Spaceflight enhances cell aggregation and random budding in Candida albicans

Aurélie Crabbé, Sheila M. Nielsen-Preiss, Christine M. Woolley, Jennifer Barrila, Kent Buchanan, James McCracken, Diane O. Inglis, Stephen C. Searles, Mayra A. Nelman-Gonzalez, C. Mark Ott, James W. Wilson, Duane L. Pierson, Heidemarie M. Stefanyshyn-Piper, Linda E. Hyman, Cheryl Nickerson

Research output: Contribution to journalArticlepeer-review

69 Scopus citations


This study presents the first global transcriptional profiling and phenotypic characterization of the major human opportunistic fungal pathogen, Candida albicans, grown in spaceflight conditions. Microarray analysis revealed that C. albicans subjected to short-term spaceflight culture differentially regulated 452 genes compared to synchronous ground controls, which represented 8.3% of the analyzed ORFs. Spaceflight-cultured C. albicans-induced genes involved in cell aggregation (similar to flocculation), which was validated by microscopic and flow cytometry analysis. We also observed enhanced random budding of spaceflight-cultured cells as opposed to bipolar budding patterns for ground samples, in accordance with the gene expression data. Furthermore, genes involved in antifungal agent and stress resistance were differentially regulated in spaceflight, including induction of ABC transporters and members of the major facilitator family, downregulation of ergosterol-encoding genes, and upregulation of genes involved in oxidative stress resistance. Finally, downregulation of genes involved in actin cytoskeleton was observed. Interestingly, the transcriptional regulator Cap1 and over 30% of the Cap1 regulon was differentially expressed in spaceflight-cultured C. albicans. A potential role for Cap1 in the spaceflight response of C. albicans is suggested, as this regulator is involved in random budding, cell aggregation, and oxidative stress resistance; all related to observed spaceflight-associated changes of C. albicans . While culture of C. albicans in microgravity potentiates a global change in gene expression that could induce a virulence-related phenotype, no increased virulence in a murine intraperitoneal (i.p.) infection model was observed under the conditions of this study. Collectively, our data represent an important basis for the assessment of the risk that commensal flora could play during human spaceflight missions. Furthermore, since the low fluid-shear environment of microgravity is relevant to physical forces encountered by pathogens during the infection process, insights gained from this study could identify novel infectious disease mechanisms, with downstream benefits for the general public.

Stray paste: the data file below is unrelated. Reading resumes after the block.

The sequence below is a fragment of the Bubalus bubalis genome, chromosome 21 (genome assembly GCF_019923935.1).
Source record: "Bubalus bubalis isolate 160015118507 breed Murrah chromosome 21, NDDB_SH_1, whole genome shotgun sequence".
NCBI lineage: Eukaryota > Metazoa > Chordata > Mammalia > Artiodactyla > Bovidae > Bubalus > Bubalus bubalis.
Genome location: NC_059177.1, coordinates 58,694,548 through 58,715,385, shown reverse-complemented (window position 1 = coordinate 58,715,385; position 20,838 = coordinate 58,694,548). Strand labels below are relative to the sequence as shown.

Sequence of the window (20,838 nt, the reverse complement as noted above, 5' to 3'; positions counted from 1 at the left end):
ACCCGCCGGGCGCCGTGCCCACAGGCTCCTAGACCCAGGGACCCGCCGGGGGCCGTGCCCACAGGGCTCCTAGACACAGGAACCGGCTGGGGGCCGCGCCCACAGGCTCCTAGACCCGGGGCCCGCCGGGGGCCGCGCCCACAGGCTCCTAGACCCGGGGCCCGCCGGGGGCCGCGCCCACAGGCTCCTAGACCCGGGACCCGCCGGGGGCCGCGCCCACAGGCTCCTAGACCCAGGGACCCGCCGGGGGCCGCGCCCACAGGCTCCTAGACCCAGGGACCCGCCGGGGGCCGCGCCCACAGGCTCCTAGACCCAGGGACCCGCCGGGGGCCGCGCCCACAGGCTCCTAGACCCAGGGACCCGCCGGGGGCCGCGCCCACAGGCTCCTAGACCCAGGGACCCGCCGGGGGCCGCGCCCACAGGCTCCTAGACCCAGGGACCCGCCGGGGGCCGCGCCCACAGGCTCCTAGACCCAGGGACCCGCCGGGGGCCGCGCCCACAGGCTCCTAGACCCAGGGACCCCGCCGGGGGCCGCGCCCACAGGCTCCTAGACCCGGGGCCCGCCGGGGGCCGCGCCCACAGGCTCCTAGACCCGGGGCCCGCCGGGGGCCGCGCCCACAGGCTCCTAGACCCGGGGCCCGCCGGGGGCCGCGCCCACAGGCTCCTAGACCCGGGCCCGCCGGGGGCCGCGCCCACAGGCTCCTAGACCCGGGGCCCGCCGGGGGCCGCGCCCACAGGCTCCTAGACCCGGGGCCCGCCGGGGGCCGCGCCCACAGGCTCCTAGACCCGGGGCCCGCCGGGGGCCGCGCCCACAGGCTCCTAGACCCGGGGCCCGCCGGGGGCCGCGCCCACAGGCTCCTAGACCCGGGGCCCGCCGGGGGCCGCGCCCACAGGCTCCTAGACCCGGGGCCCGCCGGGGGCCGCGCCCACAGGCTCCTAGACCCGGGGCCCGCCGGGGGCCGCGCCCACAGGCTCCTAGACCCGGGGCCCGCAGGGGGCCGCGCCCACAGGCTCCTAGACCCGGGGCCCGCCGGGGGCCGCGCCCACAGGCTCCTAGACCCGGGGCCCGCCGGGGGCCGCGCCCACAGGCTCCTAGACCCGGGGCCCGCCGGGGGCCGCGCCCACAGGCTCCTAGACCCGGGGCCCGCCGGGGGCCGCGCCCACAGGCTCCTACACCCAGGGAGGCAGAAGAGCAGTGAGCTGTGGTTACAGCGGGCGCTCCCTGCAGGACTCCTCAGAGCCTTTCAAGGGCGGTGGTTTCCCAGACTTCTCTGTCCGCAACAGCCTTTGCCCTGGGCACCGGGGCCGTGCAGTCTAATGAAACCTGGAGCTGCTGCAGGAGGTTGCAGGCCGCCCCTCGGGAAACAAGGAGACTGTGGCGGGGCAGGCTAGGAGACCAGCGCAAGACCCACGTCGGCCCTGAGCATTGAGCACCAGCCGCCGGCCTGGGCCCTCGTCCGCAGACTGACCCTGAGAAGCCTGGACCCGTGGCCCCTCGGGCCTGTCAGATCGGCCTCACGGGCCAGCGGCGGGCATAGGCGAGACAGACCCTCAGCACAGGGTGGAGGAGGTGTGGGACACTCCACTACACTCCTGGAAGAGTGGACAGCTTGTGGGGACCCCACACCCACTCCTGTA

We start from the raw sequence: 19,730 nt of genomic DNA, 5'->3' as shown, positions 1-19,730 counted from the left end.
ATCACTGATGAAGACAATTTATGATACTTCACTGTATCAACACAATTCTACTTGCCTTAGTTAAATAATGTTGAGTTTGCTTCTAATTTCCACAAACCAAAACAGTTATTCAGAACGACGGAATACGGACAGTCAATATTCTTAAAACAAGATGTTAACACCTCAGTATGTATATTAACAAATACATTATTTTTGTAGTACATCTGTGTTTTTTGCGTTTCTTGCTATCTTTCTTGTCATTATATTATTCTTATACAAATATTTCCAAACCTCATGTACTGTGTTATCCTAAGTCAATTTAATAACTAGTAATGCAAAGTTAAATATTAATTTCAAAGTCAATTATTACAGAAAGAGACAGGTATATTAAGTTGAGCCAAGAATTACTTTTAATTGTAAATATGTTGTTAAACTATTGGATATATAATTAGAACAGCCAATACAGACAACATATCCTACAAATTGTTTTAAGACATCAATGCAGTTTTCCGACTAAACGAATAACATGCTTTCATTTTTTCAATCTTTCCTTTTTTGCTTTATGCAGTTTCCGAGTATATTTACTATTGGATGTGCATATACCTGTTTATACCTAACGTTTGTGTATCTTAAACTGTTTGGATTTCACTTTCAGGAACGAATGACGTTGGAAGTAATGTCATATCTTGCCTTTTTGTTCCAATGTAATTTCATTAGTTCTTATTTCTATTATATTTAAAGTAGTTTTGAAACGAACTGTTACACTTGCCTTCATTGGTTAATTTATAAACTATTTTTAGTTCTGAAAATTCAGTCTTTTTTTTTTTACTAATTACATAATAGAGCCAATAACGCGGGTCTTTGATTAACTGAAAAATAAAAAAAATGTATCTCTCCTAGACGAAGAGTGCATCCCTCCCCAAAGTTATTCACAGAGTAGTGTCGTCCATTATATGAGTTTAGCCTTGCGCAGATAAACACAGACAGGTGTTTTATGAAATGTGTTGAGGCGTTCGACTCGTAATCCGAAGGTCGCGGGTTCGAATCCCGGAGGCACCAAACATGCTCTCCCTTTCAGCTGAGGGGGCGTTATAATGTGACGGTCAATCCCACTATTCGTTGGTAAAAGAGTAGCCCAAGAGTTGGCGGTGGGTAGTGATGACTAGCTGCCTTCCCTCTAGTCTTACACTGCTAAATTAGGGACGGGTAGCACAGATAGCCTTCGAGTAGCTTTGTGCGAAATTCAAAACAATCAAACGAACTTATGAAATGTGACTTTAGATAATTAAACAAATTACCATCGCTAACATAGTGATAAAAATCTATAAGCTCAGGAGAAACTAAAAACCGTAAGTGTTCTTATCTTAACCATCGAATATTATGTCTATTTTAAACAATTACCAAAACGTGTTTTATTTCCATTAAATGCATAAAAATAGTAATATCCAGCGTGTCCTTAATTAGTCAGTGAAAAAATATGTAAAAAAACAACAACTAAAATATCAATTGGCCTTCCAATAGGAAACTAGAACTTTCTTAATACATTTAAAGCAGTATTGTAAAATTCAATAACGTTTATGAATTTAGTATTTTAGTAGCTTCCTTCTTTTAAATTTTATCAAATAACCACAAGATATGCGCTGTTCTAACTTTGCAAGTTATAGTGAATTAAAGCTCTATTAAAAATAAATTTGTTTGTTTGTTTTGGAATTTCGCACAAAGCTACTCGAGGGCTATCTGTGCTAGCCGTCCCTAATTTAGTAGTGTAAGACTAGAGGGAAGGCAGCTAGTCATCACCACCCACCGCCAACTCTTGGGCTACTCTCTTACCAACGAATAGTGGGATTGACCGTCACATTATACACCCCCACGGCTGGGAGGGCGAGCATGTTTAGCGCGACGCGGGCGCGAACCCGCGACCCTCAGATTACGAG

Original languageEnglish (US)
Article numbere80677
JournalPloS one
Issue number12
StatePublished - Dec 4 2013

ASJC Scopus subject areas

  • General


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